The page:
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Judge sees an "absolute conflict" with Idaho's abortion ban and federal law

Idaho Federal Building United States Courthouse (2)
Frankie Barnhill
/
Boise State Public Radio

Idaho’s near-total abortion ban seems to face an imminent road block just days before it’s set to take effect.

Prior to oral arguments on Monday, U.S. District Court Judge Lynn Winmill said there seems to be an “absolute conflict” between that law and a federal law regulating emergency care.

The Biden administration filed the lawsuit earlier this month, citing a federal law requiring hospitals that receive Medicare funding to treat patients with significant health problems. It argues those treatments can include abortions.

“Lives, livelihoods and health are surely on the line,” said Deputy Assistant U.S. Attorney General Brian Netter, noting the criminal penalties would produce a chilling effect on doctors hesitant to run afoul of the law.

If convicted, they could face two to five years in prison, as well as a suspended medical license for the first offense.

Deputy Idaho Attorney General Brian Church admitted that an ectopic pregnancy, one in which an unviable fetus develops outside the womb and can cause severe or fatal bleeding, would fall under the ban’s scope.

Monte Stewart, an attorney for the Idaho legislature, however, said criminal charges wouldn’t be brought against a doctor performing an illegal abortion “in the real world.”

“Idaho is capable of many things, but it's not capable of producing a prosecuting attorney stupid enough to prosecute an ectopic pregnancy,” Stewart said.

Winmill eventually posed a hypothetical to Church and Stewart. If they served as attorneys to a hospital and a physician called asking whether they could abort a pregnancy in which a woman had a 50% chance of dying, how would they advise them?

Church said he would only outline the law as it is written. The ultimate decision, he said, would be up to the doctor.

“If there truly is a prosecution of a physician, then they can argue the abortion is within his or her good-faith medical judgment,” Church said.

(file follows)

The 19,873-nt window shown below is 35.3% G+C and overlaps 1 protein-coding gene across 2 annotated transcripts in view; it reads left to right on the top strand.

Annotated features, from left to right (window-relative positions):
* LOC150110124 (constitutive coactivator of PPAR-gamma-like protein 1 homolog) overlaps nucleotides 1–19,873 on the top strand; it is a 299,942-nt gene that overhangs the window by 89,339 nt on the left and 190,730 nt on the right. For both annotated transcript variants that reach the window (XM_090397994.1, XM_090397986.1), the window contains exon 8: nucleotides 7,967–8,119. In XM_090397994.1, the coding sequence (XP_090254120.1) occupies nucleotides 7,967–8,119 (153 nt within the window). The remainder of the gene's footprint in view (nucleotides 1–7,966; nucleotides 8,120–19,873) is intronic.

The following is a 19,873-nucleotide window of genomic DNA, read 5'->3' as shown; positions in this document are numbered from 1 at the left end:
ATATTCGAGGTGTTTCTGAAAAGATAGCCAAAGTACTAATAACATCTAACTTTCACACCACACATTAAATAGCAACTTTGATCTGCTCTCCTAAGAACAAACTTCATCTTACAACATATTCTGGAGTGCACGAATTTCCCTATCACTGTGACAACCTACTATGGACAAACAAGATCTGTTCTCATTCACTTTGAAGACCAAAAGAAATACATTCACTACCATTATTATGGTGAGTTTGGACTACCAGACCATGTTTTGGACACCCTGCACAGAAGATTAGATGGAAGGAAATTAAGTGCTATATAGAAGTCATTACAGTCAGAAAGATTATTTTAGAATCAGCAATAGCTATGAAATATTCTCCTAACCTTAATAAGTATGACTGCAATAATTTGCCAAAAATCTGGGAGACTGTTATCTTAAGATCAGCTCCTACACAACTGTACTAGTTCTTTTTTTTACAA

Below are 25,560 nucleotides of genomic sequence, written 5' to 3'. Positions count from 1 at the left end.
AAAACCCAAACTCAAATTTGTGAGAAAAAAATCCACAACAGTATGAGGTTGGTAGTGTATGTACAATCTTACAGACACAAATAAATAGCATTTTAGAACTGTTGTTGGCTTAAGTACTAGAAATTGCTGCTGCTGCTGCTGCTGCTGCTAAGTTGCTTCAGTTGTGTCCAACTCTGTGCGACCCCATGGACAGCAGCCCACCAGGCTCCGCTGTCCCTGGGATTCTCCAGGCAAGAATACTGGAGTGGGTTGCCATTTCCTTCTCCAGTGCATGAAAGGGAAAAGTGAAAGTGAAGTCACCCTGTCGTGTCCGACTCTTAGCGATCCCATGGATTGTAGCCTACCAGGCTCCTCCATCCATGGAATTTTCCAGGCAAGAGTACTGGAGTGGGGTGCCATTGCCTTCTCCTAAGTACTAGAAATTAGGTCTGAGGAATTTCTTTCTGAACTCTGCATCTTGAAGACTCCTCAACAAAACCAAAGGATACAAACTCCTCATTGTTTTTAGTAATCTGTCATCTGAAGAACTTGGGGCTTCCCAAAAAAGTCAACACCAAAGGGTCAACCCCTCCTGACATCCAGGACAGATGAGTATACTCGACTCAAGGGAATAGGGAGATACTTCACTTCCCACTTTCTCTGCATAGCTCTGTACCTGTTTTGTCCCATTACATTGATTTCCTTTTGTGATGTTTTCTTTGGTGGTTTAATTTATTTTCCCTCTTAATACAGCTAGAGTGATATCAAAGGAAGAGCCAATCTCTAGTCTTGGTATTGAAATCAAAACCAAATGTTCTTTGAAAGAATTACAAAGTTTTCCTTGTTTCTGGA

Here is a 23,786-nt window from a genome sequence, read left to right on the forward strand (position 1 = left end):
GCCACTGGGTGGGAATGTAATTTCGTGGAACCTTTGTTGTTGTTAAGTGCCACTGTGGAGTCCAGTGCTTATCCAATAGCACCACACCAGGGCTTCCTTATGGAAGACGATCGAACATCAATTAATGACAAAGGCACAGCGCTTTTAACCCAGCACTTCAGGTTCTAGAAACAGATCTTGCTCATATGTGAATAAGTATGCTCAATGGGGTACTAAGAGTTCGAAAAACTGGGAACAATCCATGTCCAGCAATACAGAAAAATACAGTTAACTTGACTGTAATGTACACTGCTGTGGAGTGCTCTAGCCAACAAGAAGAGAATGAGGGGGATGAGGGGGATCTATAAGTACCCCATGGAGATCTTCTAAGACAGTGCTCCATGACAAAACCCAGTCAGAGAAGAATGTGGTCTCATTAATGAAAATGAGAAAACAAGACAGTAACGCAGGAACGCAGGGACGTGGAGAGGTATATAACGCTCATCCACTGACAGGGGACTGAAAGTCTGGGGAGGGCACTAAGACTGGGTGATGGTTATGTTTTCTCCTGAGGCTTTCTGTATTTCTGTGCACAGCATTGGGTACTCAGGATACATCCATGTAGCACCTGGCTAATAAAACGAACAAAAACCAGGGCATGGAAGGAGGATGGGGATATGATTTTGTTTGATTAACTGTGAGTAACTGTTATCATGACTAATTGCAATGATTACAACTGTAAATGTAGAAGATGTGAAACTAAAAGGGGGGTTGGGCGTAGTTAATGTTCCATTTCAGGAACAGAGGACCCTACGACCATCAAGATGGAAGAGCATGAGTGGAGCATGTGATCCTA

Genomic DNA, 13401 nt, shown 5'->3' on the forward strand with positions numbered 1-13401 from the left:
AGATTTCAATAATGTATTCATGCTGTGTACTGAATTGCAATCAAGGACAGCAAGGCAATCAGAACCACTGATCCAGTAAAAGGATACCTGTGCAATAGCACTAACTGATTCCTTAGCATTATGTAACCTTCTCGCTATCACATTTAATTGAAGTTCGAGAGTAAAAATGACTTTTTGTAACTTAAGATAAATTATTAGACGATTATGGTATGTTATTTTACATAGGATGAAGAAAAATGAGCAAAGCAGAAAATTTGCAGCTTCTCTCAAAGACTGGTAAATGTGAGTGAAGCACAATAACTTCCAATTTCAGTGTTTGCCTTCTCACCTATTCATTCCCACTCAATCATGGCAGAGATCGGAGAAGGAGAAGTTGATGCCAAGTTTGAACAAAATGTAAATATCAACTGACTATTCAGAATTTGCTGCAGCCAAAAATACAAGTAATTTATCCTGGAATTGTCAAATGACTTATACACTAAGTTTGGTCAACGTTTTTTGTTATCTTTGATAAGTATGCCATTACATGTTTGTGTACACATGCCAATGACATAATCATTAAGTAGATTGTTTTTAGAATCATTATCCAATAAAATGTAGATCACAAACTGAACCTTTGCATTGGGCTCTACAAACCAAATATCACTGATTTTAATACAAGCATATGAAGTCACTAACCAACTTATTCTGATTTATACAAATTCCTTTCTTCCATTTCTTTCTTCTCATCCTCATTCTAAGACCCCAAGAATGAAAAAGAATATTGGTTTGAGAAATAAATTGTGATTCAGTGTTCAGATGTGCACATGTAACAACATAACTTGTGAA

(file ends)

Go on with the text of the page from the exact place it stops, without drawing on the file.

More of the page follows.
He also argued that federal law only requires hospitals to stabilize the patient before being discharged or transferred to another facility.

That treatment doesn’t have to be “a cure of an emergency medical condition.”

Stewart, on the other hand, said he would have no trouble advising the doctor to perform the abortion under the hypothetical scenario.

“In the real world, there will not be a prosecution,” he said.

Winmill didn’t seem to buy that argument, saying the text of the law is “pretty easy to read and understand.”

“The legislature wouldn’t have adopted the law if they didn’t intend it to be enforced,” he said.

Planned Parenthood is challenging the near-total abortion ban in the Idaho Supreme Court, as well as two other cases involving further abortion restrictions. One is a Texas-style abortion ban passed earlier this year, while the third is a six-week abortion ban adopted in 2021.

The other two laws are written in a way to make the near-total ban and its strict limitations the only enforceable offense if all three are enacted.

In his closing rebuttal, Netter said the federal government believes an injunction blocking the 2020 law would effectively leave Idaho without any type of ban in effect because of the way those statutes were constructed.

Winmill said he will issue a written decision by Wednesday on whether to block the near-total abortion ban, which takes effect Thursday.

Follow James Dawson on Twitter @RadioDawson for more local news.

Copyright 2022 Boise State Public Radio

I cover politics and a bit of everything else for Boise State Public Radio. Outside of public meetings, you can find me fly fishing, making cool things out of leather or watching the Seattle Mariners' latest rebuilding season. If you have a tip, please get in touch!